Did You Notice? Well, you couldn’t have noticed this one. But I was absolutely appalled by an incident I saw in the garage Friday at Texas. Kyle Petty – already coming off a rather traumatic week in his driving career – was talking animatedly on a cell phone while walking down by his trailer. All of a sudden, out of nowhere a fan runs him down from over 50 feet away, with a picture in hand, a marker, and obnoxiously asking for Petty to sign. Now, I understand the urge for athletes to sign something as much as the next guy; but wouldn’t you want your one meeting with your favorite driver to be more of a “special” moment? And don’t you think there’s still some rules of common courtesy that need to be followed — especially when you’re in the middle of a working garage on a Friday?
To my surprise, Kyle ended up signing the picture for this man; no doubt, that’s the type of easygoing fan interaction he learned from his father Richard. But if it were me, it would take everything in my being not to give this fan the middle finger. I’m wondering how many crazy people like that race drivers have to deal with over the course of the weekend; incidents like that make it easy to see why people complain a lot of drivers aren’t as personable as they used to be.
Did You Notice? That on the heels of Dale Earnhardt, Jr. fading fast from his pole position at Texas, NASCAR is in the midst of an extensive drought in terms of drivers winning races after qualifying in the top spot. The last time a driver won from the pole was Clint Bowyer at New Hampshire last September – a span of sixteen races. Instead, the outside pole has been the place to be; drivers who started second have won three out of seven events so far this season.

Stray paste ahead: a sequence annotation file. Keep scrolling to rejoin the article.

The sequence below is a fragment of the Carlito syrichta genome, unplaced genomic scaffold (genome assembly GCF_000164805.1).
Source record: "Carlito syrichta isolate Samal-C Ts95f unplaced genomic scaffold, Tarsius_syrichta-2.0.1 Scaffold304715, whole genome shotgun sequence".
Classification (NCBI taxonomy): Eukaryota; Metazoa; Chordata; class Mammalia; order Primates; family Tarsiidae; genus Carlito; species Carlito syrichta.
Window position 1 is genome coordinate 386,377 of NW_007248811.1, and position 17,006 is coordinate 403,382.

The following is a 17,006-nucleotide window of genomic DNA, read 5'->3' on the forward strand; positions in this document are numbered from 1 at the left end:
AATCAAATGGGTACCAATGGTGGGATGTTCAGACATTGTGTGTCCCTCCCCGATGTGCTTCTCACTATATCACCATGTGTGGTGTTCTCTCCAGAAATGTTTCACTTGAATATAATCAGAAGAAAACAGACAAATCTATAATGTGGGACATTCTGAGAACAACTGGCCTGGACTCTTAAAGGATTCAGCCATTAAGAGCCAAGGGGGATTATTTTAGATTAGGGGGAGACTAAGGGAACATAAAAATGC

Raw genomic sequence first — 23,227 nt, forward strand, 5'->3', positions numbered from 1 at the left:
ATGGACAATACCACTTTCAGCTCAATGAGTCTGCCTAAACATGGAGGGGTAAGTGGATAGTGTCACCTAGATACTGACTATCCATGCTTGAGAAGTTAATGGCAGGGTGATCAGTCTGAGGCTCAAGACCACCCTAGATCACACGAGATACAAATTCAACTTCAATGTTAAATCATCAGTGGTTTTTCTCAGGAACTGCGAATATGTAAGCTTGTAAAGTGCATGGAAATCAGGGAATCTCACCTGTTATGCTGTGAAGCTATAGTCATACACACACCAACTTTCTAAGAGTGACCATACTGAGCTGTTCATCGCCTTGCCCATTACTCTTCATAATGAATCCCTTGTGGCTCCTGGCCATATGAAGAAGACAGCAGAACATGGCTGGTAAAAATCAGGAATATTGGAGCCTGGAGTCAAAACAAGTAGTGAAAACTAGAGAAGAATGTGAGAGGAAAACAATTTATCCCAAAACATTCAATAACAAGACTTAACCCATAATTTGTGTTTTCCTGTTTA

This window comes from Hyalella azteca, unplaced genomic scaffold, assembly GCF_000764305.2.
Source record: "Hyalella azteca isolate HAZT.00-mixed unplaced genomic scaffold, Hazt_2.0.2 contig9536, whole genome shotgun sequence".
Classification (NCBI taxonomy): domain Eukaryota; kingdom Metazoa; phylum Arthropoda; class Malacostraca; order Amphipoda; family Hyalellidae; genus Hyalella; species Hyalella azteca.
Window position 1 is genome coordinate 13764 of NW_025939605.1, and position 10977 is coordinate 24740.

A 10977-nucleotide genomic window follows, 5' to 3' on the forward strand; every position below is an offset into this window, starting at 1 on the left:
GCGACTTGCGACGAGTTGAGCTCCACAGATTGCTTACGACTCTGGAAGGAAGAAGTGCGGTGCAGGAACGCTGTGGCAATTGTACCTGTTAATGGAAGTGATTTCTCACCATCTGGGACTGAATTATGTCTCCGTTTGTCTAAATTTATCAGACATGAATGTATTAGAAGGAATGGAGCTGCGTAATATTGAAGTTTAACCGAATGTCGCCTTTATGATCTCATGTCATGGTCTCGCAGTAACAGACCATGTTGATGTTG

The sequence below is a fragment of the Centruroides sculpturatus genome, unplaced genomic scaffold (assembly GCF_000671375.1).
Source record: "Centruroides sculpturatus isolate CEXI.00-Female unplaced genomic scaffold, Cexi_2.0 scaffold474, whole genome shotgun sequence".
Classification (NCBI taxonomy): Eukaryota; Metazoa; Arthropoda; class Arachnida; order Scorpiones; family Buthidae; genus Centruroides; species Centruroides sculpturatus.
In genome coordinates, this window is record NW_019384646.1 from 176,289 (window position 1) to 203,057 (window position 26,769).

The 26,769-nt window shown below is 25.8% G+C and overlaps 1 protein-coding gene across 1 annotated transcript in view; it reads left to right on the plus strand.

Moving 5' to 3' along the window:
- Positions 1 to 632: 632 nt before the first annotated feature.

Did You Notice? A new addition to the back of crash carts along pit road? OK, maybe it’s not all that new, but most carts have a fake “hubcap” built in where tire changers can practice removing lugnuts on pit road. It’s yet another sign for how pit crews are just as athletic as the drivers themselves these days; one tenth of a second could mean the difference between first and fifth.
Did You Notice? Something small, but notable. During driver introductions at Texas Saturday, David Ragan turned his hat backwards for the crowd, showcasing a little personality for the fans as he went around the track. But no more than five minutes later – once Ragan had ended his tour around the garage – he turned his hat back around, looking every bit the consummate professional during an interview with ESPN’s pre-race show for the Nationwide Series race.
Now, there could be a silly, simple reason why Ragan turned his “look” around; but part of me can’t help but think he’s got it ingrained into his brain that he has to be a certain way once the cameras are rolling. Why can’t the man wear his hat backwards during an interview? What’s the problem with that, sponsors? Are we to the point where these corporations feel their drivers need to act like they’re in private school in order for people to buy the product they’re representing? I just don’t get this era of over-political correctness, I really don’t.
Did You Notice? Something else during the Nationwide Series this weekend. ESPN spent an extensive amount of time hailing the progress of the “young guns” during their pre-race show, based on the previous race at Nashville. To an extent, they were justified: Kelly Bires and Brad Keselowski both scored top five finishes as Nationwide-only drivers. However, they also led a total of three laps during the race. The move was a sign of how difficult it is to market other drivers in this series; people are looking for any spark from these guys in order to try and push them as successful competitors to the onslaught of Cup teams and drivers.
In case you were wondering, last weekend went back to the same old story; Jason Leffler was the sole member of the Nationwide-only crowd to crack the top 10 at Texas (ninth).
Did You Notice? That in the aftermath of Michael McDowell‘s crash, people automatically jumped on the Car of Tomorrow bandwagon to the point people feel the man wouldn’t have survived without it? Really? You mean nothing else developed in the past decade besides the CoT contributed to McDowell’s survival? Nothing against the new car, but I find that hard to believe.
Did You Notice? That with Haas CNC’s release of Jeremy Mayfield, they continue their streak of hiring drivers for one year or less. Jeff Green continues to be the only one since their inception in 2003 who survived to a second season; but after struggling mightily throughout his tenure at Haas, Mayfield may be much better off starting over elsewhere.